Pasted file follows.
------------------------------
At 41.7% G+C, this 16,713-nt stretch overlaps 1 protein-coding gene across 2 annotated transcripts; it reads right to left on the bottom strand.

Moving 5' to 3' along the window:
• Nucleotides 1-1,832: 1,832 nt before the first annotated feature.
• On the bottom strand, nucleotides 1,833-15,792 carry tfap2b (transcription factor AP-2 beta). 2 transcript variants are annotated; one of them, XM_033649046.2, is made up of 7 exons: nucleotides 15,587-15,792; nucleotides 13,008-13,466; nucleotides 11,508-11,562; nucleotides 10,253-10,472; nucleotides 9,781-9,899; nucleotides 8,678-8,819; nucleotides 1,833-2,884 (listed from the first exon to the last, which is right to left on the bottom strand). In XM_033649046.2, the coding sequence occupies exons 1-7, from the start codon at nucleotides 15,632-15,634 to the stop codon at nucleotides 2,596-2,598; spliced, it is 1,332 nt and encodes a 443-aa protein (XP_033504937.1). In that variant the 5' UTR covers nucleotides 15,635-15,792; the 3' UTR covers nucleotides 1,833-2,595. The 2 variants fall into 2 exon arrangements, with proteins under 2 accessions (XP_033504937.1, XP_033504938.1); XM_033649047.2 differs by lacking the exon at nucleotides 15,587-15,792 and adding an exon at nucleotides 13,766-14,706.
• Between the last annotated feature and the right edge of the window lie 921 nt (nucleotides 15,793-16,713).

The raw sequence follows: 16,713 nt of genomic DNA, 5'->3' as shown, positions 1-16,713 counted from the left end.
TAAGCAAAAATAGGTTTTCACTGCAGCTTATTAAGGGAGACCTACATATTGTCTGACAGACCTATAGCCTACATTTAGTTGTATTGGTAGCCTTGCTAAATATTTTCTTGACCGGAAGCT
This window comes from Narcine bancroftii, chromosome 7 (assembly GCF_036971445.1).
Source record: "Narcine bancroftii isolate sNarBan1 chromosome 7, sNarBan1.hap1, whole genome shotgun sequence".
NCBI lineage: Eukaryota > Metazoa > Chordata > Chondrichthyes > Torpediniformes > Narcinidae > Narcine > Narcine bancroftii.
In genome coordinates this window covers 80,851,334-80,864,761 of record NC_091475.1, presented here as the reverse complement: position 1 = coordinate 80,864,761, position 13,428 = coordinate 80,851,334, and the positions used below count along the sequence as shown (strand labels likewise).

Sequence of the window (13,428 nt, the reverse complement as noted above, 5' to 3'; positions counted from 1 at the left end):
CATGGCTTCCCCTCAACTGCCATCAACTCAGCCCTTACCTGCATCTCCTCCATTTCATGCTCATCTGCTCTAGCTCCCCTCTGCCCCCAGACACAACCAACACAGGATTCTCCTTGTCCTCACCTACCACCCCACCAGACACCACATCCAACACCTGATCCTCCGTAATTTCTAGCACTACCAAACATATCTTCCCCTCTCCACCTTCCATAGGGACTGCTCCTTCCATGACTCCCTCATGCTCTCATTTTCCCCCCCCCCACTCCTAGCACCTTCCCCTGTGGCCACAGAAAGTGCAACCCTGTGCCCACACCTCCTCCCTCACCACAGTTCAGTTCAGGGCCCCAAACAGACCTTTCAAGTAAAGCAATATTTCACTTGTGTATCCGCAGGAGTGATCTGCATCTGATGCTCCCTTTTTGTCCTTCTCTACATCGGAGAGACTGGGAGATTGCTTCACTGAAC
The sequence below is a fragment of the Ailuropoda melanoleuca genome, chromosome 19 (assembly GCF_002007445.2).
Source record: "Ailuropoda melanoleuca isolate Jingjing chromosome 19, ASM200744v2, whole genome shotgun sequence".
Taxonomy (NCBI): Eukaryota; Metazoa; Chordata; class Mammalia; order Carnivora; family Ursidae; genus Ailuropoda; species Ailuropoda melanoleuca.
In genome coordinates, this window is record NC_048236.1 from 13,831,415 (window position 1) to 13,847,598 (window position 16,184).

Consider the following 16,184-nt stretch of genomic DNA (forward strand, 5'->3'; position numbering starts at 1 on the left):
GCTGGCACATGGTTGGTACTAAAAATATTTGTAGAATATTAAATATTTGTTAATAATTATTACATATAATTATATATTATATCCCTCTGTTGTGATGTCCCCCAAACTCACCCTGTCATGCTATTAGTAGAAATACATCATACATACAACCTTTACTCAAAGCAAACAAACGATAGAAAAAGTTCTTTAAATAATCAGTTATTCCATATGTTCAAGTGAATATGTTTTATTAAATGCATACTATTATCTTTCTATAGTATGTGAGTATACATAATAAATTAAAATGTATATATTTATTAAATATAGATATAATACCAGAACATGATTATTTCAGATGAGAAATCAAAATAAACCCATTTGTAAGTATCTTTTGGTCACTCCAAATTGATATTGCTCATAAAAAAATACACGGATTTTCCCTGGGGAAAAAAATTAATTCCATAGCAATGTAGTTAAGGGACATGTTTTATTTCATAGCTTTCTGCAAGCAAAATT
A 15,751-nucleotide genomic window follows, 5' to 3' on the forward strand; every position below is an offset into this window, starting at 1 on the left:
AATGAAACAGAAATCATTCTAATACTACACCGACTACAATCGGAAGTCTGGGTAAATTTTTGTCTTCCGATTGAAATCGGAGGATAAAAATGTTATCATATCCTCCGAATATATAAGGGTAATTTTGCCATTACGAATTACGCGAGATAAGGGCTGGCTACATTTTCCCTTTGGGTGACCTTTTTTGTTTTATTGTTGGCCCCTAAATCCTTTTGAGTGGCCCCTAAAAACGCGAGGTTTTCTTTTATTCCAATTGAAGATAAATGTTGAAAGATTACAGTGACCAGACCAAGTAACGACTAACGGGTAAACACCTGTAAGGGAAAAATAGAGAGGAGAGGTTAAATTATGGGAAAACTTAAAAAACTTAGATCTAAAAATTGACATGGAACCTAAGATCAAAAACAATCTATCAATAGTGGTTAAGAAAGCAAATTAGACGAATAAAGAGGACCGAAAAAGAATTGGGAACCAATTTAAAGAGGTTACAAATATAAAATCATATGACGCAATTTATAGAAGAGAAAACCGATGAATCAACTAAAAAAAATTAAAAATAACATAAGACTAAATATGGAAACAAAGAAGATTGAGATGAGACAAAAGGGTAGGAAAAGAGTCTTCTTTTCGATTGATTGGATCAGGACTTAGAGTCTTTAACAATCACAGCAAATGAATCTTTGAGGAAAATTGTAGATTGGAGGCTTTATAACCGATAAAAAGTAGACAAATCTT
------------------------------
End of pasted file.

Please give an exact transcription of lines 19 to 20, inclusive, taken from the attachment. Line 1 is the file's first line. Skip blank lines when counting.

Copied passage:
GCTGGCACATGGTTGGTACTAAAAATATTTGTAGAATATTAAATATTTGTTAATAATTATTACATATAATTATATATTATATCCCTCTGTTGTGATGTCCCCCAAACTCACCCTGTCATGCTATTAGTAGAAATACATCATACATACAACCTTTACTCAAAGCAAACAAACGATAGAAAAAGTTCTTTAAATAATCAGTTATTCCATATGTTCAAGTGAATATGTTTTATTAAATGCATACTATTATCTTTCTATAGTATGTGAGTATACATAATAAATTAAAATGTATATATTTATTAAATATAGATATAATACCAGAACATGATTATTTCAGATGAGAAATCAAAATAAACCCATTTGTAAGTATCTTTTGGTCACTCCAAATTGATATTGCTCATAAAAAAATACACGGATTTTCCCTGGGGAAAAAAATTAATTCCATAGCAATGTAGTTAAGGGACATGTTTTATTTCATAGCTTTCTGCAAGCAAAATT
A 15,751-nucleotide genomic window follows, 5' to 3' on the forward strand; every position below is an offset into this window, starting at 1 on the left: